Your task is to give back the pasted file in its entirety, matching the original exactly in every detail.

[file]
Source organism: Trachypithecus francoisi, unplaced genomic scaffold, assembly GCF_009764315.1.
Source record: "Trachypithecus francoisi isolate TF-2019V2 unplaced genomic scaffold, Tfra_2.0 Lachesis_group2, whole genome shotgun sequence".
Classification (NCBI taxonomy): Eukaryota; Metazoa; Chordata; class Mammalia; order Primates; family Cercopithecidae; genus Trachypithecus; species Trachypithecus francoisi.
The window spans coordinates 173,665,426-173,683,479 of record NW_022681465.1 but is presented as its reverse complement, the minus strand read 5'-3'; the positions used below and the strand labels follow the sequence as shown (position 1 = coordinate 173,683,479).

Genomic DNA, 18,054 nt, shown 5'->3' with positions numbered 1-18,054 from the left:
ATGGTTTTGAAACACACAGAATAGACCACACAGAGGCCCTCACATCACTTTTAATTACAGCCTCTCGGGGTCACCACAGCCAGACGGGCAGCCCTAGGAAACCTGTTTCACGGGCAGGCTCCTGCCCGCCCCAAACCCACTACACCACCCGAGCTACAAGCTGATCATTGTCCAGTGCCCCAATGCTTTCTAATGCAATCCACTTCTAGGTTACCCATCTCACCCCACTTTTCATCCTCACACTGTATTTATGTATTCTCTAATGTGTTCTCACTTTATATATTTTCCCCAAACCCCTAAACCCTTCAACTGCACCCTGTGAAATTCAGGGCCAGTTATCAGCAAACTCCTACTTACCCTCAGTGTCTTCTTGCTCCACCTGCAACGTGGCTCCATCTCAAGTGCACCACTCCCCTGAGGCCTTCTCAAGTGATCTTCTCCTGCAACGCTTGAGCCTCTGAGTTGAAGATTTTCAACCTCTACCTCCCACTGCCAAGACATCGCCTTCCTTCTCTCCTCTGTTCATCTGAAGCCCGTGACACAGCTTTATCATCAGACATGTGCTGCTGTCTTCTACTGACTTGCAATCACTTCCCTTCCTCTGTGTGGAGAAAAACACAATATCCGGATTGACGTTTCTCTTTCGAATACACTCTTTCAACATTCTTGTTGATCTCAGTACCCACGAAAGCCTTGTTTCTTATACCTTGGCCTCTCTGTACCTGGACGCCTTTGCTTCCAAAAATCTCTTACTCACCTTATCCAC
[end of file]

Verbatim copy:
Source organism: Trachypithecus francoisi, unplaced genomic scaffold, assembly GCF_009764315.1.
Source record: "Trachypithecus francoisi isolate TF-2019V2 unplaced genomic scaffold, Tfra_2.0 Lachesis_group2, whole genome shotgun sequence".
Classification (NCBI taxonomy): Eukaryota; Metazoa; Chordata; class Mammalia; order Primates; family Cercopithecidae; genus Trachypithecus; species Trachypithecus francoisi.
The window spans coordinates 173,665,426-173,683,479 of record NW_022681465.1 but is presented as its reverse complement, the minus strand read 5'-3'; the positions used below and the strand labels follow the sequence as shown (position 1 = coordinate 173,683,479).

Genomic DNA, 18,054 nt, shown 5'->3' with positions numbered 1-18,054 from the left:
ATGGTTTTGAAACACACAGAATAGACCACACAGAGGCCCTCACATCACTTTTAATTACAGCCTCTCGGGGTCACCACAGCCAGACGGGCAGCCCTAGGAAACCTGTTTCACGGGCAGGCTCCTGCCCGCCCCAAACCCACTACACCACCCGAGCTACAAGCTGATCATTGTCCAGTGCCCCAATGCTTTCTAATGCAATCCACTTCTAGGTTACCCATCTCACCCCACTTTTCATCCTCACACTGTATTTATGTATTCTCTAATGTGTTCTCACTTTATATATTTTCCCCAAACCCCTAAACCCTTCAACTGCACCCTGTGAAATTCAGGGCCAGTTATCAGCAAACTCCTACTTACCCTCAGTGTCTTCTTGCTCCACCTGCAACGTGGCTCCATCTCAAGTGCACCACTCCCCTGAGGCCTTCTCAAGTGATCTTCTCCTGCAACGCTTGAGCCTCTGAGTTGAAGATTTTCAACCTCTACCTCCCACTGCCAAGACATCGCCTTCCTTCTCTCCTCTGTTCATCTGAAGCCCGTGACACAGCTTTATCATCAGACATGTGCTGCTGTCTTCTACTGACTTGCAATCACTTCCCTTCCTCTGTGTGGAGAAAAACACAATATCCGGATTGACGTTTCTCTTTCGAATACACTCTTTCAACATTCTTGTTGATCTCAGTACCCACGAAAGCCTTGTTTCTTATACCTTGGCCTCTCTGTACCTGGACGCCTTTGCTTCCAAAAATCTCTTACTCACCTTATCCAC